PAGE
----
As some of you know, Cathy and I have two raised beds in a community garden. The garden is along a busy road and highly visible. This may explain, at least in part, why it’s tempting for someone to steal vegetables. No one has taken anything from our beds, perhaps because they’re at the rear of the garden, but still it saddens me to know that others have suffered loss. I can only hope that whoever is committing these thefts is someone who desperately needs the food. I want to believe this because I don’t want to believe the opposite—that someone is taking just because they can.
This community garden was an Eagle Scout’s project, and it’s been such a welcome addition. One of its objectives was to build a stronger sense of community. We’ve met and enjoyed conversations with a number of our fellow-gardeners. It’s also been glorious to watch the individual beds put forth their array: the red tomatoes, the purple eggplants, the yellow sunflowers, the orange pumpkins, the lush green of squash vines and pole beans, the magenta stems of Swiss chard.
Gardening takes a certain amount of faith. You put your seed in the ground and trust that it’ll grow. To plant in a community garden requires an additional degree of trust—trust in your fellow citizens not to take what isn’t theirs, trust in the decency of your neighbors.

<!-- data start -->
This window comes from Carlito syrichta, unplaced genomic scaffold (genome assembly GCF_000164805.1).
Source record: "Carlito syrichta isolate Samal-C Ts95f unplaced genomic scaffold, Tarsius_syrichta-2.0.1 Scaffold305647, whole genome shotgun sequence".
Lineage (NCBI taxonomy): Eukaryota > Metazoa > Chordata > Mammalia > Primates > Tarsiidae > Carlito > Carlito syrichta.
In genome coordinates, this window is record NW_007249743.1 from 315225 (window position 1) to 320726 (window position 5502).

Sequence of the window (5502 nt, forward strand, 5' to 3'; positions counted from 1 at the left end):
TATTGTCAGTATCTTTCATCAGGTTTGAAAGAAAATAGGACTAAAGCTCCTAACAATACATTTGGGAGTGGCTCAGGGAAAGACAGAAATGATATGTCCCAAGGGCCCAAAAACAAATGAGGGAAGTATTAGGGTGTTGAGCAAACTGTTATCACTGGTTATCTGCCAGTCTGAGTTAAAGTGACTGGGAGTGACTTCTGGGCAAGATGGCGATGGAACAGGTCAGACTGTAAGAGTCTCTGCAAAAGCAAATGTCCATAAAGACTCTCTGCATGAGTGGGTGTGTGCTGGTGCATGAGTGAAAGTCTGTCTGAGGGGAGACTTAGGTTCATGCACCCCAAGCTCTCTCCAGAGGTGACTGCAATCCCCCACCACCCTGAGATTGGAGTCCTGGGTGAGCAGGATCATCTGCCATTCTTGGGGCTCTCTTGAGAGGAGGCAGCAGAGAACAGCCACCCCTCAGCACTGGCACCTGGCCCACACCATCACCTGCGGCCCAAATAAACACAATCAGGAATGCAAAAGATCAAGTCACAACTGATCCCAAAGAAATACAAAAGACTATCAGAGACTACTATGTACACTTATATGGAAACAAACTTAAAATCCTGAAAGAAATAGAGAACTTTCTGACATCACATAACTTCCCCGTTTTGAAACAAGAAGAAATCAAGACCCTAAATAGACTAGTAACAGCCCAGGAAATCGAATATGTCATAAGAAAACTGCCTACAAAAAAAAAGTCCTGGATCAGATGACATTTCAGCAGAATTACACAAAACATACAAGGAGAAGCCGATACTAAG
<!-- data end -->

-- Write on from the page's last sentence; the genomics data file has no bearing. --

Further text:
When it comes to writing fiction, a trust violated can often be the impetus for narrative. Our characters become more interesting when they knowingly or unknowingly deceive or betray. Our better angels don’t make very interesting characters unless they step out of character and commit acts that create narrative momentum. In other words, the main characters in fiction have to be capable of moving a narrative forward because at least temporarily they allow themselves to not be completely angelic.
Likewise, satanic characters quickly become boring if they have no other aspects to their personalities. Main characters who are evil and only evil have no room to evolve and therefore are incapable of dimension and surprise. They are in the end who they were in the beginning. In this way, they’re flat characters, and we’re looking for the round characters, the ones we find difficult to define.
It’s really simple. Interesting characters are those who are a little bit of this and a little bit of that. A good person compromised by a character flaw, perhaps, or a bad person who also demonstrates something we wouldn’t expect—an inclination toward sympathy, maybe, or an appreciation of beauty. Maybe that’s why I choose to think of the garden thief as someone who’s food-deprived and in need. A good person driven by necessity to commit a bad act. A little of this and a little of that. When we write fiction, we need to think about what pushes our main characters in certain directions and what pulls them in others. Round characters are interesting because we haven’t seen them before. They’re unique in the contradictory layers of motivations that they hold within them.